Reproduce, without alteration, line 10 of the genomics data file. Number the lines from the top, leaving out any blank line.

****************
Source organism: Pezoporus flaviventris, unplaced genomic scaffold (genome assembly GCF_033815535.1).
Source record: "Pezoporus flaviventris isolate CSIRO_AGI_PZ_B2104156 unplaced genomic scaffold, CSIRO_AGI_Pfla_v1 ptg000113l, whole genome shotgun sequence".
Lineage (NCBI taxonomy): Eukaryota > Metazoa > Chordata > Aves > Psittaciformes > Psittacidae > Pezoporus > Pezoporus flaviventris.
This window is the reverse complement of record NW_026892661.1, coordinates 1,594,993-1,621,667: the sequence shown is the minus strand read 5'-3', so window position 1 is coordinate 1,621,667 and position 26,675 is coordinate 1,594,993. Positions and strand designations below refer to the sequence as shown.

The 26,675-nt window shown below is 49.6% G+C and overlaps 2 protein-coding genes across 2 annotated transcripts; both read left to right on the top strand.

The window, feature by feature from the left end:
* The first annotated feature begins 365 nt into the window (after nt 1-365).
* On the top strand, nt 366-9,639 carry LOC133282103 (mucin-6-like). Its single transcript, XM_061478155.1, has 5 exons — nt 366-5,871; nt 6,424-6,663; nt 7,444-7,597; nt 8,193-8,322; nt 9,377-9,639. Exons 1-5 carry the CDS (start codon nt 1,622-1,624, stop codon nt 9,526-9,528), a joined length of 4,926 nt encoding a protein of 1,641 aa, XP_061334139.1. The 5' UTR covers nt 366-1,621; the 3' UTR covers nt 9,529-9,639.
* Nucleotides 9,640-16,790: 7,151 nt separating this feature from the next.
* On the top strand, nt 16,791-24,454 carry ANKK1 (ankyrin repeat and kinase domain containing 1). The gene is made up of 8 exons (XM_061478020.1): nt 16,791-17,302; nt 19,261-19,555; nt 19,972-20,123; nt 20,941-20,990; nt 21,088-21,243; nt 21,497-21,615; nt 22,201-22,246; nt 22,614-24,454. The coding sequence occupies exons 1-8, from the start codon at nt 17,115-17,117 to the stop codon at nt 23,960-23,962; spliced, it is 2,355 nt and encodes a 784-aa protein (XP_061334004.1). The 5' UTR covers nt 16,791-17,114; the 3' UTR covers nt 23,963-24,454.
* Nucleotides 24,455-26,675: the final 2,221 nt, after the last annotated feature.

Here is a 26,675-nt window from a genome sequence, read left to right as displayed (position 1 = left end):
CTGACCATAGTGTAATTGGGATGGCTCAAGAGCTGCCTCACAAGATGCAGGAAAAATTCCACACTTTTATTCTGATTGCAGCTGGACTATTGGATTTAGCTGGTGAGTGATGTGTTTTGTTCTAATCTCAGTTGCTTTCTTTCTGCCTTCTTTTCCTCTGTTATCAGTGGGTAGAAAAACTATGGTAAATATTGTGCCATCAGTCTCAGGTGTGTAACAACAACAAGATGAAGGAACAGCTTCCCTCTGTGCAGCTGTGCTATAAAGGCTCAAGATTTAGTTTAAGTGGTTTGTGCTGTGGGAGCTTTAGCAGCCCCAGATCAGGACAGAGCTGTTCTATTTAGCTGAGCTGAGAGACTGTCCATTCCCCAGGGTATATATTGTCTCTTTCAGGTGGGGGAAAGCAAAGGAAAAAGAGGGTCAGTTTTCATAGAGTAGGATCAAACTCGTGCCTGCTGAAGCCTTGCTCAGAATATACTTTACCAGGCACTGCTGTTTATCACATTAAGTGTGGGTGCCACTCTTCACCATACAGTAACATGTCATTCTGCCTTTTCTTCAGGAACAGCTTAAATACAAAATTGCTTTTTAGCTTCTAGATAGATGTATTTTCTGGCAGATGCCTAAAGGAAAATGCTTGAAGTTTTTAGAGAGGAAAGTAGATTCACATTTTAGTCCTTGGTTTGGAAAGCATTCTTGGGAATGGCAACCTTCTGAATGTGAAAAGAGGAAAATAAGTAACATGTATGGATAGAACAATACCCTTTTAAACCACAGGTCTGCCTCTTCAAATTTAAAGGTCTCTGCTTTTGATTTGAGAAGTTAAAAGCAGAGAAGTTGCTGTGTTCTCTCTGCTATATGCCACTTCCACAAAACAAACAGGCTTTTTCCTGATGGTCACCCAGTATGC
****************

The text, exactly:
* On the top strand, nt 16,791-24,454 carry ANKK1 (ankyrin repeat and kinase domain containing 1). The gene is made up of 8 exons (XM_061478020.1): nt 16,791-17,302; nt 19,261-19,555; nt 19,972-20,123; nt 20,941-20,990; nt 21,088-21,243; nt 21,497-21,615; nt 22,201-22,246; nt 22,614-24,454. The coding sequence occupies exons 1-8, from the start codon at nt 17,115-17,117 to the stop codon at nt 23,960-23,962; spliced, it is 2,355 nt and encodes a 784-aa protein (XP_061334004.1). The 5' UTR covers nt 16,791-17,114; the 3' UTR covers nt 23,963-24,454.